The idea of having a supply chain within management became of immense importance in the beginning of the 20th century, when assembly lines were created. However it was not until the 1980s that the phrase SCM was by a consultant in the U.S. industry coined. The characteristics of the creation era of SCM include the need for re-engineering, large-scale changes, downsizing and extensive attention accorded to the practice of management by the Japanese (Lavassani et al., 2008b).
The Integration era of SCM studies was brought around by Electronic Data Interchange (EDI) systems developments which occurred from the 1960s-1990s due to the launching of the Enterprise Resource Planning systems (Lavassani et al., 2008b). Given the advancement in collaborative systems that is internet based, the Integration era has continued to develop. It is characterized not only by cost reduction using integration but by the increase in value addition as well.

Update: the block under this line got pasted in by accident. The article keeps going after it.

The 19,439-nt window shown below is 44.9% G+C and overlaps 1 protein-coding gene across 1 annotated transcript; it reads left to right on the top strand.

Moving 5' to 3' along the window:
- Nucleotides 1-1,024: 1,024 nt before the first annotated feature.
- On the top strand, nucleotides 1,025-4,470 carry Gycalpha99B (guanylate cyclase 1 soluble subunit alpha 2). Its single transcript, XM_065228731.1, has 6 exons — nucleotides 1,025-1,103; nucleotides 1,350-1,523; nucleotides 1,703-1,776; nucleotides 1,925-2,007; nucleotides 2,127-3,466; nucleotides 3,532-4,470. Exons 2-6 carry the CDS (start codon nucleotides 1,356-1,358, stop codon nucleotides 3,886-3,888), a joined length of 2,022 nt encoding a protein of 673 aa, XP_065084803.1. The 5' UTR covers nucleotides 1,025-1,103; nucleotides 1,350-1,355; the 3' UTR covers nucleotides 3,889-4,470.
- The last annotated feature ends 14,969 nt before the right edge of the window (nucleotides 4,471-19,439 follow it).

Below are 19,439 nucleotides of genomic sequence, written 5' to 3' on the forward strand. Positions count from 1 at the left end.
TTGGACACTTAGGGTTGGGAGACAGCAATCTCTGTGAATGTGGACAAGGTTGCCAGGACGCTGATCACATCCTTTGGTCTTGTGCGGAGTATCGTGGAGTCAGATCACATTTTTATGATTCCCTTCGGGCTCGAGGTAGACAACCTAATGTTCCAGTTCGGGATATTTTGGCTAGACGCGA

Globalization era is the third movement of SCM development. The attention accorded to global systems dealing with supplier relationships and the getting bigger of organizations’ supply chains across national boundaries into other continents is what characterizes this era. The supply chain of organizations, especially those organizations in the oil industry, started using global sources several decades ago.
However it was not until the late 1980s that global sources were integrated into the core businesses of considerable numbers of organizations according to Lavassani et al. (2008b). The globalization of SCM in organizations with the aim of boosting their value addition, competitive advantage and cost reduction through global sourcing is what characterizes the globalization era.
Phase one of the specialization era revolves around Outsourced Manufacturing and Distribution (OMD). Adoption of a specialization era and renewed focus on core